Town of Windermere leaders seek solutions for stormwater

Town Council members held a workshop to discuss conceptual designs for drainage improvements at First Avenue and Forest Street, as well as Butler Street and Seventh Avenue.

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  • | 12:07 p.m. September 30, 2020
This was part of the conceptual design for the stormwater drainage.
This was part of the conceptual design for the stormwater drainage.
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As drainage issues continue to plague some areas in Windermere, town staff, engineers and residents all are working toward finding the best solution.

In a Town Council workshop Sept. 22, representatives from Kimley-Horn presented their conceptual designs for two stormwater projects — one on First Avenue and Forest Street, and a second on Butler Street and Seventh Avenue.

First Avenue and Forest Street previously received a new French drain system in 2018 to help mitigate the stormwater issues there. However, new problems have occurred as silt and dirt from the dirt roadways began causing clogging issues.

“Those lines will have to be perpetually cleared in order to maintain the amount of flow within the line that would accommodate the amount of stormwater that would be running off of that roadway,” Town Manager Robert Smith said. “We’ve tried to maintain that as much as possible, but based on the complaints, Town Council wanted to go ahead and hire a third-party engineer to come up with a conceptual design — and ultimate design — on how to not only possibly correct any issues with that original design but also make sure that whatever the final design is takes care of it once and for all.”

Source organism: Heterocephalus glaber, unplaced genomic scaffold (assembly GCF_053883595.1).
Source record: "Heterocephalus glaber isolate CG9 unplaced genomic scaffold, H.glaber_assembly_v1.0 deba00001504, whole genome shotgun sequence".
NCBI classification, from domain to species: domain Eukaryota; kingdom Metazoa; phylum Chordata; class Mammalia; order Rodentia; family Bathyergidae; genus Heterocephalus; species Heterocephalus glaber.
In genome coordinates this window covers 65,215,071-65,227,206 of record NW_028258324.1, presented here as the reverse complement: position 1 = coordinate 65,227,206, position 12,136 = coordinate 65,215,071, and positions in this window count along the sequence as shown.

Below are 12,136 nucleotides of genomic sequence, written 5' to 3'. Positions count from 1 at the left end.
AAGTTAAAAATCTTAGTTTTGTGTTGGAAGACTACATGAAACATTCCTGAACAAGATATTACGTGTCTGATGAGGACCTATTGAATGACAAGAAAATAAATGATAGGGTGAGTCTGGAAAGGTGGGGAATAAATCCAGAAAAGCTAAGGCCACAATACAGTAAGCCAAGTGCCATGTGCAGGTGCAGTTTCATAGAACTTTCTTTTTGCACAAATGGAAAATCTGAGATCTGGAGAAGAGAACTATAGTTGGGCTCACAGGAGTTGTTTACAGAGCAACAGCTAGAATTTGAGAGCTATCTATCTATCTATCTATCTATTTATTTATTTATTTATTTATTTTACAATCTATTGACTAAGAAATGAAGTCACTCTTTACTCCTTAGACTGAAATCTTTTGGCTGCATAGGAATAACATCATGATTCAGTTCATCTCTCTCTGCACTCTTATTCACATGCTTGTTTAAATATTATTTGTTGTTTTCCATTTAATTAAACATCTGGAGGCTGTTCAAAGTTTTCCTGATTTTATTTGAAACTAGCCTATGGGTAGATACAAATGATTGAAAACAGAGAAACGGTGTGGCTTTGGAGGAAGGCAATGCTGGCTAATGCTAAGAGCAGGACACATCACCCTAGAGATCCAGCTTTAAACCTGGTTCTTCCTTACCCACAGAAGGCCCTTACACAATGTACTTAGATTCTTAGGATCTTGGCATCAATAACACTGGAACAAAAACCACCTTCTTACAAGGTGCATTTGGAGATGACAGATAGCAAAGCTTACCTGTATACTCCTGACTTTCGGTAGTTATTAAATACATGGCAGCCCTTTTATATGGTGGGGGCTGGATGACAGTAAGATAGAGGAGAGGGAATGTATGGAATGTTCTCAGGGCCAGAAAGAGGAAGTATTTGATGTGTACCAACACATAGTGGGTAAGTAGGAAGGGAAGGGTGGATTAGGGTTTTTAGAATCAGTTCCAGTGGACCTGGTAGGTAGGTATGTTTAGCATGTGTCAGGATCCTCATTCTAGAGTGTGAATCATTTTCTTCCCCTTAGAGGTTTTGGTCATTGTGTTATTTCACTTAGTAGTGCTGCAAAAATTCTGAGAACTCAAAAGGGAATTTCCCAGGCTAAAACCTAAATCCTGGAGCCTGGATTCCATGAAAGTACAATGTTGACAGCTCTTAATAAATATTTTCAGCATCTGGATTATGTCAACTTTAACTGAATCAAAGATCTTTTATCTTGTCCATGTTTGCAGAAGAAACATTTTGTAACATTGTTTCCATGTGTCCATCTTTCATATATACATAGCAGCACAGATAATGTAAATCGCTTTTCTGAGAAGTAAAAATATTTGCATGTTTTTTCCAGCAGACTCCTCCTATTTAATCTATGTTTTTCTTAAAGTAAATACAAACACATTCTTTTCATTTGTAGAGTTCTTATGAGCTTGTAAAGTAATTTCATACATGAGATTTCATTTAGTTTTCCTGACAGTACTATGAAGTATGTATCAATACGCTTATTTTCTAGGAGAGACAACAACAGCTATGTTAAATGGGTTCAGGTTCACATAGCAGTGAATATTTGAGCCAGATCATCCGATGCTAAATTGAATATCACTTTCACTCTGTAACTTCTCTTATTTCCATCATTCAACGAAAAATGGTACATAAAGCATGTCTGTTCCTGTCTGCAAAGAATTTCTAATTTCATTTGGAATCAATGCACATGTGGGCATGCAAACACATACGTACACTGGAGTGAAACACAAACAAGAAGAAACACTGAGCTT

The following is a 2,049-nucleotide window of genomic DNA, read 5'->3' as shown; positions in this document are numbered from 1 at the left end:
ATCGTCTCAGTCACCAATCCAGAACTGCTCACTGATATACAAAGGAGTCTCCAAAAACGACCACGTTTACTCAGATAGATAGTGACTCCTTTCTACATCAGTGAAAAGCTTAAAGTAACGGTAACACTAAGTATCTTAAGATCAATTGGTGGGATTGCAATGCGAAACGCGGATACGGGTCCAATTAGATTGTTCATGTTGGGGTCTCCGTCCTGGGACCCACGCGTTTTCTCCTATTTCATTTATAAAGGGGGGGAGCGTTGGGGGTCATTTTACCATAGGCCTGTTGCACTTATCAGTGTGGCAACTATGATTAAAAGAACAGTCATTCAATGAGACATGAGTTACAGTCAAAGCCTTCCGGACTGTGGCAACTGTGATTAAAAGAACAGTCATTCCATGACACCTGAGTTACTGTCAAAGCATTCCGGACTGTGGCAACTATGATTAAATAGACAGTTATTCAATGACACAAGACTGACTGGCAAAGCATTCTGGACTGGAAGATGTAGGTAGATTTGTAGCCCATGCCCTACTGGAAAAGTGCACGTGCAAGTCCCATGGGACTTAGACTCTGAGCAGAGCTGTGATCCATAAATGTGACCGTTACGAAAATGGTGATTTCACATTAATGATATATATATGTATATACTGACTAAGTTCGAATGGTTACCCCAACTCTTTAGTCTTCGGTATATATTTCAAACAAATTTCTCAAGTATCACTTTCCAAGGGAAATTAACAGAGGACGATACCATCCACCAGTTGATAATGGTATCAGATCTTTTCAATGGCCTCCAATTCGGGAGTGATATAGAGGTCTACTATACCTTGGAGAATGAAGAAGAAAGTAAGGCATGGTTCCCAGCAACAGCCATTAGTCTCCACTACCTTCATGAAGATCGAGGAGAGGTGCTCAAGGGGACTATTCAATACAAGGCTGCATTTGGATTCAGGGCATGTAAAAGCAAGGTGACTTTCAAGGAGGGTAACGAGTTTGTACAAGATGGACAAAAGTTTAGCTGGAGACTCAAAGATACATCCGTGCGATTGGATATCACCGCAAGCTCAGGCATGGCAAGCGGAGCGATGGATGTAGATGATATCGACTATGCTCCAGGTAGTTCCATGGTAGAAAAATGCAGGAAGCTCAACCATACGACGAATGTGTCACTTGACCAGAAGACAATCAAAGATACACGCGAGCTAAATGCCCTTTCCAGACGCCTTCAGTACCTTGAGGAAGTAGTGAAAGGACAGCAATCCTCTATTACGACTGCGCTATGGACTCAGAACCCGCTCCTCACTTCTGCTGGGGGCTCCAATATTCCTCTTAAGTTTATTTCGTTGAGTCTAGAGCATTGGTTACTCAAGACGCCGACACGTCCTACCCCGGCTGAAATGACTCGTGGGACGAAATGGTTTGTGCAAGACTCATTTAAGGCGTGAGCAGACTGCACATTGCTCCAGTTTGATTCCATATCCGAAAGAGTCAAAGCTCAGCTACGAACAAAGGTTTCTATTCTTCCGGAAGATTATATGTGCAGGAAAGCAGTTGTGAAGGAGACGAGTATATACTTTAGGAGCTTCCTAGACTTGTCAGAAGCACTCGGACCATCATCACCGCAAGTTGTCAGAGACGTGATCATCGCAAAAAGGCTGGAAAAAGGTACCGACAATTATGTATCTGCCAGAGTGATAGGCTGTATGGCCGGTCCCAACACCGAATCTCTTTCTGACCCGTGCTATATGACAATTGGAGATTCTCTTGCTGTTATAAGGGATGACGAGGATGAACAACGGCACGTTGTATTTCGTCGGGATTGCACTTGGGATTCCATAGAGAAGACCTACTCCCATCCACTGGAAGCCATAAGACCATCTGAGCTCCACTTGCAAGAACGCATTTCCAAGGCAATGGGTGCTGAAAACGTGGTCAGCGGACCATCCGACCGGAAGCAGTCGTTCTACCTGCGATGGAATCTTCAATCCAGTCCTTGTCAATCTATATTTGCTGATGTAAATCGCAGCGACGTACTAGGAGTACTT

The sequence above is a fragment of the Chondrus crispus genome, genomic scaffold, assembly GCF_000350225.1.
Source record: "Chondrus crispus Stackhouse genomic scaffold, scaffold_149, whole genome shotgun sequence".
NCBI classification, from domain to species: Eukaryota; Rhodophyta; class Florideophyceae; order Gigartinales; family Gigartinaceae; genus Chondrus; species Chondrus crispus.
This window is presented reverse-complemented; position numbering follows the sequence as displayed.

Smith said Kimley-Horn came up with an open-swale system that would act as a redundancy to the existing system, and it would simultaneously create a standard road width for the town. The conceptual plan could be used as a guideline for future projects, and it would enable the town to come up with one consistent maintenance plan.

However, many were not pleased with the prospective of widening the roads. Some had concerns with road-widening impacting the town’s characteristic dirt roads and aesthetics. Other concerns of widening the roads included opening a floodgate to more cut-through traffic, or that wider roads and buffer areas would lead to non-residents using the area as parking.

“Looking at it — in my non-engineering brain — the width of the road has zero to do with stormwater,” Council Member Bob McKinley said. “The method of controlling the stormwater is the same. I think a large part of our problem is that we’re not maintaining what we already have.”

Smith said balancing the requests of all parties involved is a large undertaking that will require compromise and further research. John Fitzgibbon, a Windermere resident, agreed.

“We made the decision … to maintain dirt roads, but we also made the decision that we wanted to protect our lakes,” Fitzgibbon said. “So we have a huge, arduous decision that we made as a town to protect our lakes, keep our roads dirt, keep the charm and also design roads that are publicly safe. We have to take all those precedents that we’ve set on our engineers to determine a plan.”

Because most residents and council members opposed the conceptuals due to the roadway width, Smith said town officials will work on new conceptual designs.

“Hopefully, based on our conversations with our residents and based on our conversations with council members, we’ll find the happy medium and be able to progress with the grant-funded projects,” he said.


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